Who Fears Death by Nnedi Okorafor

(EDIT: Afro-futurism alert! Yay!)

For some reason, it took me over a month to finish this book. It wasn’t that the story wasn’t good, or that I found it boring, really. I was into it while I was reading it, but it was easy to put down. Which disappointed me because I have had this book on my “to-read” list for at least a year, so I was happy to finally get around to reading it. That may have more to do with me being busy with other things. But, I did finally read it, and I did finally finish it. So just note that this review will seem a bit disjointed.

This is the story of a young woman who discovers that she has “mystical” powers, and in order to save her people (the world, maybe?) she must go on a quest to find her biological father and kill him. It takes her a while to get to this point, as she is learning what her gifts are, and how to control and use them. She has a group of friends and a love interest. On top of being different because of her gifts, she is also different because she is a child of rape. Children of rape are “cursed” basically, and are ostracized. If that weren’t bad enough, she looks physically different from the rest of her people. She is “cursed” because of that as well. You really feel for her because everything about her is the epitome of what is hated in her culture. Her love interest is also a child of rape, yet he was raised in a community where they were more accepting of his gifts. Yet, he has his own failures to contend with. The overall idea for the story may not be unique in the fantasy genre, where young hero and her merry band of friends head out on a quest to stop evil. However, the backdrop for the story is what made this book so interesting.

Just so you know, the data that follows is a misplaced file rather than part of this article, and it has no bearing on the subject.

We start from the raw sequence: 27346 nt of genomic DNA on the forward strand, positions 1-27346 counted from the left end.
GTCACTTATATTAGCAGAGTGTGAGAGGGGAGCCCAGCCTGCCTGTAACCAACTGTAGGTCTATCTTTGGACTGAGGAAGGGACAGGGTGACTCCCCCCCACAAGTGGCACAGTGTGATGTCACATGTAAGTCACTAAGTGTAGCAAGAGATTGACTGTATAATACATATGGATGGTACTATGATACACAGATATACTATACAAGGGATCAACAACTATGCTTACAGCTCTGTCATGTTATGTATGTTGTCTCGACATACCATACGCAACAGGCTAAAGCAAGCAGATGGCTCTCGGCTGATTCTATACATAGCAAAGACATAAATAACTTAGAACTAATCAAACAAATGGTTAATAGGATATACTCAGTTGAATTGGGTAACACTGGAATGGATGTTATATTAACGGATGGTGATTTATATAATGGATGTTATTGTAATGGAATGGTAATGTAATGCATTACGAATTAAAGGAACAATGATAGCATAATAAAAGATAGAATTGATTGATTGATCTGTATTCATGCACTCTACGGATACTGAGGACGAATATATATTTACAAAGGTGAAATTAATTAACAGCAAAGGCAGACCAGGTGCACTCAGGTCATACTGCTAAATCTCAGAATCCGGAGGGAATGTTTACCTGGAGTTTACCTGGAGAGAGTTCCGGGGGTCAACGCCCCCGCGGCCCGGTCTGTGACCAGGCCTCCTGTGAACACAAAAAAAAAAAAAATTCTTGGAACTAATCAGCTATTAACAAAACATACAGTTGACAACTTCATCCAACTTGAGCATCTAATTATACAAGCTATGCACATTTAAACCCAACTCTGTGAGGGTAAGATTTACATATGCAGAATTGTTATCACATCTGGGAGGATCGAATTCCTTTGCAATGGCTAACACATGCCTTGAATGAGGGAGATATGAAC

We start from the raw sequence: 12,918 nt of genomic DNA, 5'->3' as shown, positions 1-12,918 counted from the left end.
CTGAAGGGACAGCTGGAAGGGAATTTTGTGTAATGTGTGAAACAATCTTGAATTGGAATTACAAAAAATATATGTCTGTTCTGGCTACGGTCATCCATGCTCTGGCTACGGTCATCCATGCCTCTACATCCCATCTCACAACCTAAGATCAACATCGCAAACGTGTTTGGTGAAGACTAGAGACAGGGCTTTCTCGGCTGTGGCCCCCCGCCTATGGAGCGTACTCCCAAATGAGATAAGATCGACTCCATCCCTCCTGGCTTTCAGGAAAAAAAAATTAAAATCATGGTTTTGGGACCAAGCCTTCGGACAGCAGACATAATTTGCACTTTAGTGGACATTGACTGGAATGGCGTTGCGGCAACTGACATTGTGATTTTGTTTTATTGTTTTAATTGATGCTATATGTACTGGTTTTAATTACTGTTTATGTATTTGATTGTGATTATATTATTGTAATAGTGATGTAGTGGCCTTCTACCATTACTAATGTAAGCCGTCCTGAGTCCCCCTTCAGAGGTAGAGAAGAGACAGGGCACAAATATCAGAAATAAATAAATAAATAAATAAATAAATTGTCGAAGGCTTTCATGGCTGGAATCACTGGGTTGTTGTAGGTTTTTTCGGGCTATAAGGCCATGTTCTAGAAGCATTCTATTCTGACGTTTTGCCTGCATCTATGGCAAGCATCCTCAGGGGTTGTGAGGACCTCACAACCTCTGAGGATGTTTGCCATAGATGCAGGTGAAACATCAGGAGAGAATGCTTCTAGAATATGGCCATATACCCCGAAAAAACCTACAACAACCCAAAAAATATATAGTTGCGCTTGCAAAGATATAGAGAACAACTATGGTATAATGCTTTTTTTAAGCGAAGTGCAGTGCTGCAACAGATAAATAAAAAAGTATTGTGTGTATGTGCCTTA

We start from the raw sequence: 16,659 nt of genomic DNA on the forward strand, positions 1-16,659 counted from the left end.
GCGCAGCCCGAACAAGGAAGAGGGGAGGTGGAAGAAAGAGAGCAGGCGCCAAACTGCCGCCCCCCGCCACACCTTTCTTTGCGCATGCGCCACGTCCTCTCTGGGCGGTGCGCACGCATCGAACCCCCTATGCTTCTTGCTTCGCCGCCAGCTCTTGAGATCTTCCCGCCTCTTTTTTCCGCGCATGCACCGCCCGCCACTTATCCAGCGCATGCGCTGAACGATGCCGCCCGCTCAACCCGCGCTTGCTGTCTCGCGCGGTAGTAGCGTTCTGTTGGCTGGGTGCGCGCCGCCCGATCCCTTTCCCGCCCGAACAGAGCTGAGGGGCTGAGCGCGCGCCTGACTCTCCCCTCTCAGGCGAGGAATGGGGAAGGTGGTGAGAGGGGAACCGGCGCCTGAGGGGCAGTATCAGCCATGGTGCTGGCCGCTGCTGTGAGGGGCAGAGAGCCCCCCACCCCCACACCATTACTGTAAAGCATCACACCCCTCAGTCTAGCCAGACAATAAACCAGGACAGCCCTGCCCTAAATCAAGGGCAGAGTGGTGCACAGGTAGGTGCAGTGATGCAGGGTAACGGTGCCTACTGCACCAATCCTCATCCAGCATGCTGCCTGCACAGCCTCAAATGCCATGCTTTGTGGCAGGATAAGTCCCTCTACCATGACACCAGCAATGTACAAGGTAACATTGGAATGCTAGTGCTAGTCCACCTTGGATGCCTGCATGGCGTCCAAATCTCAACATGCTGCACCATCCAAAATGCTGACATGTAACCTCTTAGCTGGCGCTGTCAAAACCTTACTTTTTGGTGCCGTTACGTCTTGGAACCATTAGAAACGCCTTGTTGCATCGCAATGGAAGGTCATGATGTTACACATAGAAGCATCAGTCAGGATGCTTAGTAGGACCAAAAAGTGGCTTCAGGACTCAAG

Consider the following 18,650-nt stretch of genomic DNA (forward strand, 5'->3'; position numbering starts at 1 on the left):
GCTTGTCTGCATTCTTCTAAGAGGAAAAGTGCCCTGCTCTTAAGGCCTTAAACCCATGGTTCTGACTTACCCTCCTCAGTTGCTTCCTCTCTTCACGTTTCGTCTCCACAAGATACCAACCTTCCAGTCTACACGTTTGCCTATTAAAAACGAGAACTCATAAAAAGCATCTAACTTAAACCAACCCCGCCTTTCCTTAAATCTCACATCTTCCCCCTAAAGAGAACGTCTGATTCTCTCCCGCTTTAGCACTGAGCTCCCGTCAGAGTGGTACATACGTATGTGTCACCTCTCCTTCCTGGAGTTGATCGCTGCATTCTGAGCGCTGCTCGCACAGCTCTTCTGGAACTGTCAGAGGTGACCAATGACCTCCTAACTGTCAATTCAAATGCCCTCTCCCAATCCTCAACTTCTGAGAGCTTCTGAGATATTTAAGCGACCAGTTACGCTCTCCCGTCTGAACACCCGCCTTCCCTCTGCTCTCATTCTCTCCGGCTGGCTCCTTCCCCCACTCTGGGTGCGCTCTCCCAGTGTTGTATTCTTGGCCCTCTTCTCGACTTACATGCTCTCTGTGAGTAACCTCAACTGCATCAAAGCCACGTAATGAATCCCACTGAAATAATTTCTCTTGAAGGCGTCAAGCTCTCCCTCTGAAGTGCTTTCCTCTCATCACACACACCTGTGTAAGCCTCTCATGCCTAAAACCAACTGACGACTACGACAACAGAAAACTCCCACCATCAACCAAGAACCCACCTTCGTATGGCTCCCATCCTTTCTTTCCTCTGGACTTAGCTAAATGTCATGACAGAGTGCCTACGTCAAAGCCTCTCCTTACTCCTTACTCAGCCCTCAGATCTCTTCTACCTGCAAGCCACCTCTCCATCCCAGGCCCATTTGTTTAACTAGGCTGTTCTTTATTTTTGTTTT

This is not the typical medieval setting, with swords and sorcery. This is set in a modern or near future world, in Africa, or a place similar to Africa, where the majority are people of color. It is based on African cultures and languages. It definitely feels different. (I realize that I am generalizing by saying “African”, but I do not know which specific cultures are being used as references, so I am going with the more general term “African”. My point being that this is not set in a white dominated European like setting.) There is plenty of “magic”, but the magic feels very organic to the story. The magic comes from within the person, and is not based on spells or incantations. It flowed very nicely, and made sense within the world. There is definitely modern technology, but it lives alongside the magical elements very well. It has some of the other traditional fantasy elements- there’s a prophecy, a chosen one, and a sacrifice.

I haven’t given much plot description because in this case, you need to be able to follow the story and discover what’s happening along with the protagonist yourself.

Note to the squeamish, here. I am going spoil little bit, but there is female circumsission discussions and scenes in this book, so be prepared. It is not particularly graphic, but is very descriptive.

Overall, I do recommend this book. Although, as I said in the beginning, I had trouble with reading it consistently, but I would still highly recommend

Lilypad Rating: LilyPadLilyPadLilyPad out of 5

 

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